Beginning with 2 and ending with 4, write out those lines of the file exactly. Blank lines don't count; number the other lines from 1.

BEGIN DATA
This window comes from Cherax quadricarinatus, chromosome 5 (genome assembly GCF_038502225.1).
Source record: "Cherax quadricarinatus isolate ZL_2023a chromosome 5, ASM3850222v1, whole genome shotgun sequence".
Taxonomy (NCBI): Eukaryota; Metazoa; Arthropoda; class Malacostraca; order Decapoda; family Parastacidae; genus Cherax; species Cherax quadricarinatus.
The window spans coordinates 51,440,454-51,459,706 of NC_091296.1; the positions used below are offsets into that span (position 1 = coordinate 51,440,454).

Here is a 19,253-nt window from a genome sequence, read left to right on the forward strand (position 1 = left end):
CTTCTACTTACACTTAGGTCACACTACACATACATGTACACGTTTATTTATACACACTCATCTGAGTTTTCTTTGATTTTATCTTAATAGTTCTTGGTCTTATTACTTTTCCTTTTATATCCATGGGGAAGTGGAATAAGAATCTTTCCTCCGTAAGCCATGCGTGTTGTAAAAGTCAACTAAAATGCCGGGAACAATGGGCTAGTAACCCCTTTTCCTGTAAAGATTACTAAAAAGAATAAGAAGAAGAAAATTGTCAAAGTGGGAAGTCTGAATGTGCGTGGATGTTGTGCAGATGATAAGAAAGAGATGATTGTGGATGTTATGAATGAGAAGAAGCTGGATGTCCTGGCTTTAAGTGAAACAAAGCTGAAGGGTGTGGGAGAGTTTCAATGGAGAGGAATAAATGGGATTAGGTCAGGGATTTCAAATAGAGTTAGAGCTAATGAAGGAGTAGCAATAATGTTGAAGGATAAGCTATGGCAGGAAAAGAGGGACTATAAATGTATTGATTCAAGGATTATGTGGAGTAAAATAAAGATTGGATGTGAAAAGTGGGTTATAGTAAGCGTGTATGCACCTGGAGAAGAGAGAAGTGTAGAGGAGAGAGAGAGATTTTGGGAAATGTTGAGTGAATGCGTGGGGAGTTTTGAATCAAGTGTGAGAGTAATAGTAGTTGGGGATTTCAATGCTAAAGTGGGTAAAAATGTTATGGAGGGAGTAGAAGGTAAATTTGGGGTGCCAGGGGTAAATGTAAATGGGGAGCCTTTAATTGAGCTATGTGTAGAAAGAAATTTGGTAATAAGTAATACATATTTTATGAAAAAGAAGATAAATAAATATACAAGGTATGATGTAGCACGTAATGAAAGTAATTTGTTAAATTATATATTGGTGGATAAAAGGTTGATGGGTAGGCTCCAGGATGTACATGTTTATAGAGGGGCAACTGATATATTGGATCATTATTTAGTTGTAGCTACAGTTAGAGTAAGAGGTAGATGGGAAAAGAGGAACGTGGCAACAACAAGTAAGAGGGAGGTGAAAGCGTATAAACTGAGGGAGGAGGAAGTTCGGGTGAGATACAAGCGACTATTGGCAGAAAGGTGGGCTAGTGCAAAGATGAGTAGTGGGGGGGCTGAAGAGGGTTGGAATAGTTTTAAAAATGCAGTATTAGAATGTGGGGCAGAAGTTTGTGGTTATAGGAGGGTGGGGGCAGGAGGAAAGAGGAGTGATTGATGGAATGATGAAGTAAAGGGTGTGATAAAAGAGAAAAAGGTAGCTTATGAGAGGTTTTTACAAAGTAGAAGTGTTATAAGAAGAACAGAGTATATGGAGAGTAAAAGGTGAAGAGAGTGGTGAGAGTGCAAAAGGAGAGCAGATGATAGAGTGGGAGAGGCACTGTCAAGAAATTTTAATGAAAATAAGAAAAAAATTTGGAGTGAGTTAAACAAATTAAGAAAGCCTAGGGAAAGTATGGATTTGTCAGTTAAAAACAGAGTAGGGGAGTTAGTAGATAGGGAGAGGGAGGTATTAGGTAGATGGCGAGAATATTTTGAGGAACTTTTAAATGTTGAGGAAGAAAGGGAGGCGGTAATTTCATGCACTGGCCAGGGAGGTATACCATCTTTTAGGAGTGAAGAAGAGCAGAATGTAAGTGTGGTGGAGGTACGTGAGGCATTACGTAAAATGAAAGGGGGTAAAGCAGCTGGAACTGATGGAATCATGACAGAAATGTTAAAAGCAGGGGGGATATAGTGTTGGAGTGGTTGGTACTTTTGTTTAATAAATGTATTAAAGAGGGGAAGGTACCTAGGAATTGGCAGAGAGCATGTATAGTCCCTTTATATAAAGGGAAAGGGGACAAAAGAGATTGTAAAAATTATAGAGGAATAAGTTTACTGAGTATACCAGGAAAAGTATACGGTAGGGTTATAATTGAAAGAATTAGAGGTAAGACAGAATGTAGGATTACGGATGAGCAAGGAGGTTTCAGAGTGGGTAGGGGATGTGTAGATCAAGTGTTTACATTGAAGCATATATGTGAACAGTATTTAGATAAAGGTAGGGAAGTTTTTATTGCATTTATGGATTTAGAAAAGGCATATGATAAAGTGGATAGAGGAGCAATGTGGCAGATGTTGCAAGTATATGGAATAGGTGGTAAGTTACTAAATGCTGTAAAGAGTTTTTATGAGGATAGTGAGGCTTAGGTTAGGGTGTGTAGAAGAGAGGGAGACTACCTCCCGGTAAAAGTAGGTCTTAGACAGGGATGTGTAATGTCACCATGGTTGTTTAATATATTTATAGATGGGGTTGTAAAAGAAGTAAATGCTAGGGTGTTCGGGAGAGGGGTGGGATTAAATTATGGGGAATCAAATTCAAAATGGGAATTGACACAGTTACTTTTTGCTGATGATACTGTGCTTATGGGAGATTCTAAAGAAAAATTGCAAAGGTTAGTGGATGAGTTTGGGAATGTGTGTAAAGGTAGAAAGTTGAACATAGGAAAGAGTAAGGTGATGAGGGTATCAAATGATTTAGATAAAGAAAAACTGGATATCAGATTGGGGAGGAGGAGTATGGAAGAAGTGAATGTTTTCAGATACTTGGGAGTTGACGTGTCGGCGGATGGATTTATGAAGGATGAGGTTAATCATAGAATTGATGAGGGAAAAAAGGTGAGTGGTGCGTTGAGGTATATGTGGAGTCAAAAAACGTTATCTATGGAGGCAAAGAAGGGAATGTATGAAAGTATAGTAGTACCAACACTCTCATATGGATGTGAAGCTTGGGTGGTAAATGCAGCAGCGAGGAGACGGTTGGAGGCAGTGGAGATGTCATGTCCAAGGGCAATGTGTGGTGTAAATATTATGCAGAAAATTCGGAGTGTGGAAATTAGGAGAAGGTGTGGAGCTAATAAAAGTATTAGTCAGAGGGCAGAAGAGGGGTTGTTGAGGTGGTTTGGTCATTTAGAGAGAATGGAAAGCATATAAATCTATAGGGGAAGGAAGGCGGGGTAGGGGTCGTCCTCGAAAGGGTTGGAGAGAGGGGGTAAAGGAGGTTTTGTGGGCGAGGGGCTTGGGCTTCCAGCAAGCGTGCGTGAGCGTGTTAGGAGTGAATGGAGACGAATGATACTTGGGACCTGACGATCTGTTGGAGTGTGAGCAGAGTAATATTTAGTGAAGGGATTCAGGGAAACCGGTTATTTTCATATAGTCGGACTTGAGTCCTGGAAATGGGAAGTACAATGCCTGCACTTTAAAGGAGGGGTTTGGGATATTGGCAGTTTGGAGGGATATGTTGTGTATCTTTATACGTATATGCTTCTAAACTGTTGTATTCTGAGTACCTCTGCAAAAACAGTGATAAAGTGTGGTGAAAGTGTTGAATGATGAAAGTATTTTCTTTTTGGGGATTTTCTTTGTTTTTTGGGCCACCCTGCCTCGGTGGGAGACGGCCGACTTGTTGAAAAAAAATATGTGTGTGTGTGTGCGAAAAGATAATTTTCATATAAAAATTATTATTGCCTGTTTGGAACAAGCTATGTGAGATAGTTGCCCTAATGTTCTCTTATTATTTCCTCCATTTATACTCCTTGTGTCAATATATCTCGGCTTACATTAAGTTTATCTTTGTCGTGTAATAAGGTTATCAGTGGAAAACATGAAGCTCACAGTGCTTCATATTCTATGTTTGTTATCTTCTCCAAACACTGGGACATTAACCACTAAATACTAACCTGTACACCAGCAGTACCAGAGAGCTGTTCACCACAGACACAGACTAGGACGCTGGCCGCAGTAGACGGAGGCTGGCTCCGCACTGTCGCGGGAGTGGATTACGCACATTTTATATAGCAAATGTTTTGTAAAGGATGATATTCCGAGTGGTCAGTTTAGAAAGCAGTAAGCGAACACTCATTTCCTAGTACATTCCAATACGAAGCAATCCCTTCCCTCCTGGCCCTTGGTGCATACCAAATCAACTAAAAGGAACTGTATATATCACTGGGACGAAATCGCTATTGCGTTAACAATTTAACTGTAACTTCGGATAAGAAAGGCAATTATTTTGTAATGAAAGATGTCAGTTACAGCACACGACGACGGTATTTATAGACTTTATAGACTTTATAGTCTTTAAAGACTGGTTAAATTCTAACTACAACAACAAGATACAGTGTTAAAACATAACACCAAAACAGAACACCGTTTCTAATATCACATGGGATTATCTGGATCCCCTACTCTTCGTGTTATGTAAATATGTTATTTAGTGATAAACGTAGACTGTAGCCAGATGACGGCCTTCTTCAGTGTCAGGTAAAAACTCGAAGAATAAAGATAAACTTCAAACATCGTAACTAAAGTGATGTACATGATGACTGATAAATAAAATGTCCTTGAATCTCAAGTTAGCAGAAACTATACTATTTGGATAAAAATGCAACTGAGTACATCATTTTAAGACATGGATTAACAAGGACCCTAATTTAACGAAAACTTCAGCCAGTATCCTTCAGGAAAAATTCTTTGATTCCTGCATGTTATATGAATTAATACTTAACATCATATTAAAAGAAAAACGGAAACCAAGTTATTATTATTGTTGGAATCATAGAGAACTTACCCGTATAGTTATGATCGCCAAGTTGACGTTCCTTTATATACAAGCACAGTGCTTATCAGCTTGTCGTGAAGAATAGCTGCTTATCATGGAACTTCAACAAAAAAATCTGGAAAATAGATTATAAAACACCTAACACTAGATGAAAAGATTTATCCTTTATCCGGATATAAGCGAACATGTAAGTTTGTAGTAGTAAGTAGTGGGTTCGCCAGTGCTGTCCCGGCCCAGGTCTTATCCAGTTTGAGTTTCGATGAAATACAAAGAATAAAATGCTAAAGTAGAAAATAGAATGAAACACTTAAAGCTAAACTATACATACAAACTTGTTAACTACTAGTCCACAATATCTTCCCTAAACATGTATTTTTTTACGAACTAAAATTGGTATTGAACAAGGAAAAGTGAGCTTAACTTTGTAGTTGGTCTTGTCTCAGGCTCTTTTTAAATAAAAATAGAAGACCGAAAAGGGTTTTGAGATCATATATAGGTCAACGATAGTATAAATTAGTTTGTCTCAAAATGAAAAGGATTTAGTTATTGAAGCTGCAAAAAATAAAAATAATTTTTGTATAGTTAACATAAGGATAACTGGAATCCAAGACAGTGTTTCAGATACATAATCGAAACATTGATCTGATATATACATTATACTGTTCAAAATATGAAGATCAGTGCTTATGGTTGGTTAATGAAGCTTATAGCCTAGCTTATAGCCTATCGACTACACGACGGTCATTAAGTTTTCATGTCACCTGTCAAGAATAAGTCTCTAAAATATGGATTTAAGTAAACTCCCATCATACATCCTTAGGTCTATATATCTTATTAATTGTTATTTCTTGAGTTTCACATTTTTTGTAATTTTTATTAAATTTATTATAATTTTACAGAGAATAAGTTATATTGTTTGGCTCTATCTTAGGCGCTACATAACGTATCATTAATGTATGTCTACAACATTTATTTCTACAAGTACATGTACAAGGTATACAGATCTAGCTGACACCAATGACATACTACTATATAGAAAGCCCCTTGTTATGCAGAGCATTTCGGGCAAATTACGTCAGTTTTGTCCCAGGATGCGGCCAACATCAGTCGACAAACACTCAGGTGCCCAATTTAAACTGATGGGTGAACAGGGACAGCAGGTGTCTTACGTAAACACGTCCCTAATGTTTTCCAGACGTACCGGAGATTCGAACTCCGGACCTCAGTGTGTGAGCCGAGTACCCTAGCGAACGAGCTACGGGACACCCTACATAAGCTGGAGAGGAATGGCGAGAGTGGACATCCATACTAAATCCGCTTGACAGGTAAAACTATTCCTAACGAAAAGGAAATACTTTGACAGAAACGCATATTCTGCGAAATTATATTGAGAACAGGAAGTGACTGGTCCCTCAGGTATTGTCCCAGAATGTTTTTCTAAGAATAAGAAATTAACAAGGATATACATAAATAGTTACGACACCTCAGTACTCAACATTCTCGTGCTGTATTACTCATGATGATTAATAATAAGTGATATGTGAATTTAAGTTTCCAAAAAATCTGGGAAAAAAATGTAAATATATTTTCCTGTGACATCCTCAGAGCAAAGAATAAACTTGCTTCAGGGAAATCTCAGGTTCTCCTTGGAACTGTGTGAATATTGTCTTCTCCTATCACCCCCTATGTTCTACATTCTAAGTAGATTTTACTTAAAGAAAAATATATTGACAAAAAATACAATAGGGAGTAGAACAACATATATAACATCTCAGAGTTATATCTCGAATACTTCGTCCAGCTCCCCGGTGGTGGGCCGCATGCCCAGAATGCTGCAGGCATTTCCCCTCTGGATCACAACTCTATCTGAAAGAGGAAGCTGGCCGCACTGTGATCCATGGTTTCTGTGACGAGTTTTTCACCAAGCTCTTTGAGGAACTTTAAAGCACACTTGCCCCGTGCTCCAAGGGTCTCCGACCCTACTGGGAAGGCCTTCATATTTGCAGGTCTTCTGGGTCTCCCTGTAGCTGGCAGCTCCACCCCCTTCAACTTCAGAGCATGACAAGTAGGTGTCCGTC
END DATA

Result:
Source record: "Cherax quadricarinatus isolate ZL_2023a chromosome 5, ASM3850222v1, whole genome shotgun sequence".
Taxonomy (NCBI): Eukaryota; Metazoa; Arthropoda; class Malacostraca; order Decapoda; family Parastacidae; genus Cherax; species Cherax quadricarinatus.
The window spans coordinates 51,440,454-51,459,706 of NC_091296.1; the positions used below are offsets into that span (position 1 = coordinate 51,440,454).